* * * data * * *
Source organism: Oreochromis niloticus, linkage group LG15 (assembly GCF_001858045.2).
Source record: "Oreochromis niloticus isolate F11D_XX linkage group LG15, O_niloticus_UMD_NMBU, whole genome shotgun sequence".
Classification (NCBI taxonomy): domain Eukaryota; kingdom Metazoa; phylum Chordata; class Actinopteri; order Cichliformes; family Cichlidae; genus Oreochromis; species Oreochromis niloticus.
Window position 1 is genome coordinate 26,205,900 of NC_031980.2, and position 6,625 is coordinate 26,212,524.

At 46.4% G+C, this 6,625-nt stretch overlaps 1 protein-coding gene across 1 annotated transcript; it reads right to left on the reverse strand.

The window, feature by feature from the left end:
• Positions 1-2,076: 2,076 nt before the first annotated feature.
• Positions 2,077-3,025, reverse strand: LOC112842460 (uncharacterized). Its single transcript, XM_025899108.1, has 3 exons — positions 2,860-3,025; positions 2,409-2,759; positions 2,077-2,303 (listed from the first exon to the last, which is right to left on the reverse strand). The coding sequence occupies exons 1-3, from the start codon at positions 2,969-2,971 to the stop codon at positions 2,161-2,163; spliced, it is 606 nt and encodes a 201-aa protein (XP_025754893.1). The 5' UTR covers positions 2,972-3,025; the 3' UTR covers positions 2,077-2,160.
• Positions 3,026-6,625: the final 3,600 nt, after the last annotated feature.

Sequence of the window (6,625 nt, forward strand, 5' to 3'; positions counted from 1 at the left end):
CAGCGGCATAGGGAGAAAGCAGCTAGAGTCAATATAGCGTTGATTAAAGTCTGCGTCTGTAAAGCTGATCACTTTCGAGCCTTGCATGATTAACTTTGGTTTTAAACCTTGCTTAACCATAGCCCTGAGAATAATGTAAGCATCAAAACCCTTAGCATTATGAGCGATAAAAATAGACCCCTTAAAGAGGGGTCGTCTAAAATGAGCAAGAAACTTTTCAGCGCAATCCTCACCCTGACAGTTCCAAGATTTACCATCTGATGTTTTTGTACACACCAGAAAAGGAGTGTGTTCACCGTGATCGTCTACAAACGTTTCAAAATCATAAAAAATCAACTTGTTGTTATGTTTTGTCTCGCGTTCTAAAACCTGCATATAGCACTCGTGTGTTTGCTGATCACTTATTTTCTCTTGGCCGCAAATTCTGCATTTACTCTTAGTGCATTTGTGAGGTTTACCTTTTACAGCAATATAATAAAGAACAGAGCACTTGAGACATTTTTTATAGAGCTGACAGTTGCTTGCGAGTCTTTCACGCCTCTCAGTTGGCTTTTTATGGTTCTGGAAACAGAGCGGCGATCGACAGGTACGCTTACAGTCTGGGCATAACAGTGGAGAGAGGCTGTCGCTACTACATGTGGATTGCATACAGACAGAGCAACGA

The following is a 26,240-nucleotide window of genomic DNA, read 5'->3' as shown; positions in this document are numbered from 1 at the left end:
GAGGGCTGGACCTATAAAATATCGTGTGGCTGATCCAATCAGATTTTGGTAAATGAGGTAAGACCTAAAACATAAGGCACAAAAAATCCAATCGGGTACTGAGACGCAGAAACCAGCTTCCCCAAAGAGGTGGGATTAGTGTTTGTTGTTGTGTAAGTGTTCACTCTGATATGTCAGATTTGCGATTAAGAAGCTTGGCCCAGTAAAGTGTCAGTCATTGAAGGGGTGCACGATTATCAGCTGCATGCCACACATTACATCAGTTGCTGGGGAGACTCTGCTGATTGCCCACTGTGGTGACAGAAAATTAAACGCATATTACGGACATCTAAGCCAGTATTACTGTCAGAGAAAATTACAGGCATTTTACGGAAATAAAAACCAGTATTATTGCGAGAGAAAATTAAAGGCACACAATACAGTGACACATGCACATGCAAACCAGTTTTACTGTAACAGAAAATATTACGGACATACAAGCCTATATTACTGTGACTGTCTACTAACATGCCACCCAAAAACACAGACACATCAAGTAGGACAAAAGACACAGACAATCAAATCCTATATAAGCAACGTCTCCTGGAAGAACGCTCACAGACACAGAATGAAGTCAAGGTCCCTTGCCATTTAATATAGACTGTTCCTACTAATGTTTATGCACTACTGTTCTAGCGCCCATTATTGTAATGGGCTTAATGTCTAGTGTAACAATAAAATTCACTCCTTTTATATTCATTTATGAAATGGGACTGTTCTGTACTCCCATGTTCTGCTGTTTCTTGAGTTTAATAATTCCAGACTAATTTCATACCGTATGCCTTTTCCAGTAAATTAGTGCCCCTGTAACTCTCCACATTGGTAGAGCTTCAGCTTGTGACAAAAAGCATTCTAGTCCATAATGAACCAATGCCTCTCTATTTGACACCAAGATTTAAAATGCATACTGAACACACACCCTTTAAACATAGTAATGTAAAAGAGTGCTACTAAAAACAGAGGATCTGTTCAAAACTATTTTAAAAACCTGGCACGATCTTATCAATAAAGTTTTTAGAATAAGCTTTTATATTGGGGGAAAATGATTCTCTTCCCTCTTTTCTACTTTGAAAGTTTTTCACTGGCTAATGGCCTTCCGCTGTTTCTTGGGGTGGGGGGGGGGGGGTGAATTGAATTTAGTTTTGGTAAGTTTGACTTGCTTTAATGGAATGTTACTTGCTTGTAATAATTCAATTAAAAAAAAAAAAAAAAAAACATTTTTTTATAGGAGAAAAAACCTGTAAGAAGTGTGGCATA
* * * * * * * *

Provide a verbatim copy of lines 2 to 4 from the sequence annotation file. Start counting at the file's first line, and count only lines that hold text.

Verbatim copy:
Source record: "Oreochromis niloticus isolate F11D_XX linkage group LG15, O_niloticus_UMD_NMBU, whole genome shotgun sequence".
Classification (NCBI taxonomy): domain Eukaryota; kingdom Metazoa; phylum Chordata; class Actinopteri; order Cichliformes; family Cichlidae; genus Oreochromis; species Oreochromis niloticus.
Window position 1 is genome coordinate 26,205,900 of NC_031980.2, and position 6,625 is coordinate 26,212,524.